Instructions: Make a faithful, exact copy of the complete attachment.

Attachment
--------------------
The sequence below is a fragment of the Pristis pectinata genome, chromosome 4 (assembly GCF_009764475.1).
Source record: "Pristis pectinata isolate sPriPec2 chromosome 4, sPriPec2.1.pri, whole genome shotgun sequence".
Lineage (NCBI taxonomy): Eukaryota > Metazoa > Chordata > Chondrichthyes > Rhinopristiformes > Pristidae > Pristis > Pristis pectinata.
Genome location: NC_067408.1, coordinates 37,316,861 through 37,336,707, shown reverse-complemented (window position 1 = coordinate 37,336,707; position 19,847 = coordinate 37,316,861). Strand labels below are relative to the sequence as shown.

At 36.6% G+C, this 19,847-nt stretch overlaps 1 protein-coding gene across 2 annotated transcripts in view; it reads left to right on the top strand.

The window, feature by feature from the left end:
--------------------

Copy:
The sequence below is a fragment of the Pristis pectinata genome, chromosome 4 (assembly GCF_009764475.1).
Source record: "Pristis pectinata isolate sPriPec2 chromosome 4, sPriPec2.1.pri, whole genome shotgun sequence".
Lineage (NCBI taxonomy): Eukaryota > Metazoa > Chordata > Chondrichthyes > Rhinopristiformes > Pristidae > Pristis > Pristis pectinata.
Genome location: NC_067408.1, coordinates 37,316,861 through 37,336,707, shown reverse-complemented (window position 1 = coordinate 37,336,707; position 19,847 = coordinate 37,316,861). Strand labels below are relative to the sequence as shown.

At 36.6% G+C, this 19,847-nt stretch overlaps 1 protein-coding gene across 2 annotated transcripts in view; it reads left to right on the top strand.

The window, feature by feature from the left end: